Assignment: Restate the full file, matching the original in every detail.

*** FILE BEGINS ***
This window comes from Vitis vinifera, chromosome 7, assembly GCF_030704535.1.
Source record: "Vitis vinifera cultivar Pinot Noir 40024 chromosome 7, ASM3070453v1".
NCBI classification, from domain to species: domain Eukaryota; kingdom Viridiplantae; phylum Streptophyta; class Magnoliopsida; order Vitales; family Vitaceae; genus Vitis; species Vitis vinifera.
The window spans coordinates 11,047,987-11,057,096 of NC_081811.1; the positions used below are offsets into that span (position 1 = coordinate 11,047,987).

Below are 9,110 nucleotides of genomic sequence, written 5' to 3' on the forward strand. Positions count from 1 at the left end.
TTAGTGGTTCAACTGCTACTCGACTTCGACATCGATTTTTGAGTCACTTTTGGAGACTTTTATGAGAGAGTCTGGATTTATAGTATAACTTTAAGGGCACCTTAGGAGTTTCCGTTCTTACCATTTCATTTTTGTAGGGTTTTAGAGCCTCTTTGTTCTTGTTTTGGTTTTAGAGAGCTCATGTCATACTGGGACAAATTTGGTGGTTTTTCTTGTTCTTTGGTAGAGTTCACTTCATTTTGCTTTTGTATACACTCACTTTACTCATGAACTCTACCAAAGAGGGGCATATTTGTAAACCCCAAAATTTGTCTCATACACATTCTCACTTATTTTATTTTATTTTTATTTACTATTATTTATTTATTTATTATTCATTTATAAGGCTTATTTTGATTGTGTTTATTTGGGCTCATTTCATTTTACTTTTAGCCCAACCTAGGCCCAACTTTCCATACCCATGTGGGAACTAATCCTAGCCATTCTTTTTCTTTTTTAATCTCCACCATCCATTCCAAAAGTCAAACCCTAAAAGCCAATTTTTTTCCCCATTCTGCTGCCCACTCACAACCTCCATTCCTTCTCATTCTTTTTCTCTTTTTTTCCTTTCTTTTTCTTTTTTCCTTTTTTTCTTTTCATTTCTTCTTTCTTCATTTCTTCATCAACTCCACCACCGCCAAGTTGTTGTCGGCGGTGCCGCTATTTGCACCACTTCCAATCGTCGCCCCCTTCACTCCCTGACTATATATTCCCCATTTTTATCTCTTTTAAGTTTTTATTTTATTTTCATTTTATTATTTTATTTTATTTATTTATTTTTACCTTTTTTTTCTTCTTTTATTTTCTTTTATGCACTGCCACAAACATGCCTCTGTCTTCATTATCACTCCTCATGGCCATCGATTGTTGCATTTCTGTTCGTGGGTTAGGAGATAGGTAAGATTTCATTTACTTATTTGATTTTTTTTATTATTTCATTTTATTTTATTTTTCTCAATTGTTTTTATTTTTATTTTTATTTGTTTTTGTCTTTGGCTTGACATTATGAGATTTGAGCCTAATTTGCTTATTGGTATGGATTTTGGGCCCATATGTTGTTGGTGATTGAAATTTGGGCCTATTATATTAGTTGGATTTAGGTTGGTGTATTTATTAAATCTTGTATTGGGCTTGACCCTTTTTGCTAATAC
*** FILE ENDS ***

This window comes from Vitis vinifera, chromosome 7, assembly GCF_030704535.1.
Source record: "Vitis vinifera cultivar Pinot Noir 40024 chromosome 7, ASM3070453v1".
NCBI classification, from domain to species: domain Eukaryota; kingdom Viridiplantae; phylum Streptophyta; class Magnoliopsida; order Vitales; family Vitaceae; genus Vitis; species Vitis vinifera.
The window spans coordinates 11,047,987-11,057,096 of NC_081811.1; the positions used below are offsets into that span (position 1 = coordinate 11,047,987).

Below are 9,110 nucleotides of genomic sequence, written 5' to 3' on the forward strand. Positions count from 1 at the left end.
TTAGTGGTTCAACTGCTACTCGACTTCGACATCGATTTTTGAGTCACTTTTGGAGACTTTTATGAGAGAGTCTGGATTTATAGTATAACTTTAAGGGCACCTTAGGAGTTTCCGTTCTTACCATTTCATTTTTGTAGGGTTTTAGAGCCTCTTTGTTCTTGTTTTGGTTTTAGAGAGCTCATGTCATACTGGGACAAATTTGGTGGTTTTTCTTGTTCTTTGGTAGAGTTCACTTCATTTTGCTTTTGTATACACTCACTTTACTCATGAACTCTACCAAAGAGGGGCATATTTGTAAACCCCAAAATTTGTCTCATACACATTCTCACTTATTTTATTTTATTTTTATTTACTATTATTTATTTATTTATTATTCATTTATAAGGCTTATTTTGATTGTGTTTATTTGGGCTCATTTCATTTTACTTTTAGCCCAACCTAGGCCCAACTTTCCATACCCATGTGGGAACTAATCCTAGCCATTCTTTTTCTTTTTTAATCTCCACCATCCATTCCAAAAGTCAAACCCTAAAAGCCAATTTTTTTCCCCATTCTGCTGCCCACTCACAACCTCCATTCCTTCTCATTCTTTTTCTCTTTTTTTCCTTTCTTTTTCTTTTTTCCTTTTTTTCTTTTCATTTCTTCTTTCTTCATTTCTTCATCAACTCCACCACCGCCAAGTTGTTGTCGGCGGTGCCGCTATTTGCACCACTTCCAATCGTCGCCCCCTTCACTCCCTGACTATATATTCCCCATTTTTATCTCTTTTAAGTTTTTATTTTATTTTCATTTTATTATTTTATTTTATTTATTTATTTTTACCTTTTTTTTCTTCTTTTATTTTCTTTTATGCACTGCCACAAACATGCCTCTGTCTTCATTATCACTCCTCATGGCCATCGATTGTTGCATTTCTGTTCGTGGGTTAGGAGATAGGTAAGATTTCATTTACTTATTTGATTTTTTTTATTATTTCATTTTATTTTATTTTTCTCAATTGTTTTTATTTTTATTTTTATTTGTTTTTGTCTTTGGCTTGACATTATGAGATTTGAGCCTAATTTGCTTATTGGTATGGATTTTGGGCCCATATGTTGTTGGTGATTGAAATTTGGGCCTATTATATTAGTTGGATTTAGGTTGGTGTATTTATTAAATCTTGTATTGGGCTTGACCCTTTTTGCTAATAC